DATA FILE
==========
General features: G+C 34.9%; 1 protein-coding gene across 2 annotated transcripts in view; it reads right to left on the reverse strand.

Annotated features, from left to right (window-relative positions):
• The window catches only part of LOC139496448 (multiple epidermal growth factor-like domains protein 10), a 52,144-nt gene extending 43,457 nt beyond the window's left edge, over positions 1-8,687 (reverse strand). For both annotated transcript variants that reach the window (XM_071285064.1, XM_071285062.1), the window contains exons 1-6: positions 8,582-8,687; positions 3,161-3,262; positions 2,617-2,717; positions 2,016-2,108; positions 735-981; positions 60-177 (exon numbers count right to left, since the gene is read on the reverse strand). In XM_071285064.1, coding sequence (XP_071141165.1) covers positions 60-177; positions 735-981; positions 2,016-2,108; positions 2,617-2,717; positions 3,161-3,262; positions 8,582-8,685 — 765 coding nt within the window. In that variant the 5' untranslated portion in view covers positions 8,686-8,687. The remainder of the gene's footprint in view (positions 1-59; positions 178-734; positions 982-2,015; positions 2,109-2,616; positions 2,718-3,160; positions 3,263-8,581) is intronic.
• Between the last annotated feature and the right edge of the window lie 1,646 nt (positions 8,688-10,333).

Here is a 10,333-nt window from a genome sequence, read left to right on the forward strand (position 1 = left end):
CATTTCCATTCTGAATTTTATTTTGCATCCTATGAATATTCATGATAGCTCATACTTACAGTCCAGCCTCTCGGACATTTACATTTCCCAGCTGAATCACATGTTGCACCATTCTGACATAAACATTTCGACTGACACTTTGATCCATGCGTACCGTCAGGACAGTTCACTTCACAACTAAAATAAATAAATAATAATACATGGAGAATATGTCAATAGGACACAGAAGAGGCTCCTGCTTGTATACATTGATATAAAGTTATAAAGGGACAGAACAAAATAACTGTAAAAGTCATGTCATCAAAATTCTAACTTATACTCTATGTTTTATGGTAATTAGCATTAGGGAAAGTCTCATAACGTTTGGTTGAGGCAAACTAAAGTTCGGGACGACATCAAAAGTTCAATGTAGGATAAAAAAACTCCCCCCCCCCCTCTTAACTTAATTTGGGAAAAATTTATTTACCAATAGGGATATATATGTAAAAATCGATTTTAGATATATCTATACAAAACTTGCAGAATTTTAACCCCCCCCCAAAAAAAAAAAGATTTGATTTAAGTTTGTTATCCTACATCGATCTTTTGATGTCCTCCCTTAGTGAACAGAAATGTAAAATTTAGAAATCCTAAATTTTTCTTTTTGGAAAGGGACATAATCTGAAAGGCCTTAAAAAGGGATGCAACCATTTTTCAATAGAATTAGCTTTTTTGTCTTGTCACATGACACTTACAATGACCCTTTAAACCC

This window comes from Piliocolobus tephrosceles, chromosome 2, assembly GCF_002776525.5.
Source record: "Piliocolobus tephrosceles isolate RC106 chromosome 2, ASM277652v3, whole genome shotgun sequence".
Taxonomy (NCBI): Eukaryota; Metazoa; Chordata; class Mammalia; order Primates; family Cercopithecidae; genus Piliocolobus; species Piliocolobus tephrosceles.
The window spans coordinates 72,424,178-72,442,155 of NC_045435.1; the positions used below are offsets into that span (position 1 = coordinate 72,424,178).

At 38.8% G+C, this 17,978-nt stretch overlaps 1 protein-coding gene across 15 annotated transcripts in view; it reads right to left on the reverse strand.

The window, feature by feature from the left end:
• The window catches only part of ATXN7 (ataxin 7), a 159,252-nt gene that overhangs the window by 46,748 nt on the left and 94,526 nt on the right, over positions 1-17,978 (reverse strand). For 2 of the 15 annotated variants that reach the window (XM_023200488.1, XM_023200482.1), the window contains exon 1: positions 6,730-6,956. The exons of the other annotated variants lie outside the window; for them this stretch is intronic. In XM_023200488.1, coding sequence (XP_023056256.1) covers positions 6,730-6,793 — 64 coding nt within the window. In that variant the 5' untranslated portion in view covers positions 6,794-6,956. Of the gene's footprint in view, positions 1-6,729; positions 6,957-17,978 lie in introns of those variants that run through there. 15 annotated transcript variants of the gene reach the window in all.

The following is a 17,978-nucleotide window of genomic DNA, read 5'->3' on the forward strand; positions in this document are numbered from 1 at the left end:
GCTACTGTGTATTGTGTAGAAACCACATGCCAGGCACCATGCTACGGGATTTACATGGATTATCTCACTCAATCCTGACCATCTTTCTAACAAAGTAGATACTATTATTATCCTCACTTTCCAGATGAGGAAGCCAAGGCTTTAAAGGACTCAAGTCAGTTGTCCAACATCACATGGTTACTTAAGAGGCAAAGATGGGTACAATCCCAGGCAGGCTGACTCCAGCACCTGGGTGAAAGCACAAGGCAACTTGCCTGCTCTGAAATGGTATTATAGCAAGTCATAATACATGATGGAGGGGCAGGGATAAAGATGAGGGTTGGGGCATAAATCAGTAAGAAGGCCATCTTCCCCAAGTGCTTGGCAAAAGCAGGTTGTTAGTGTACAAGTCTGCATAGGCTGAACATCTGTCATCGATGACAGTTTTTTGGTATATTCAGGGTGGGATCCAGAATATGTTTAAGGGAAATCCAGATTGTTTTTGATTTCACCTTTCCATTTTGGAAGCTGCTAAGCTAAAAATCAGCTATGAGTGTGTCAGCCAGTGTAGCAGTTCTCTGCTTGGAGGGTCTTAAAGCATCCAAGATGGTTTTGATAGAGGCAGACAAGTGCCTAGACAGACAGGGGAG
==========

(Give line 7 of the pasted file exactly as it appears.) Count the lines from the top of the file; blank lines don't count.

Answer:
This window comes from Piliocolobus tephrosceles, chromosome 2, assembly GCF_002776525.5.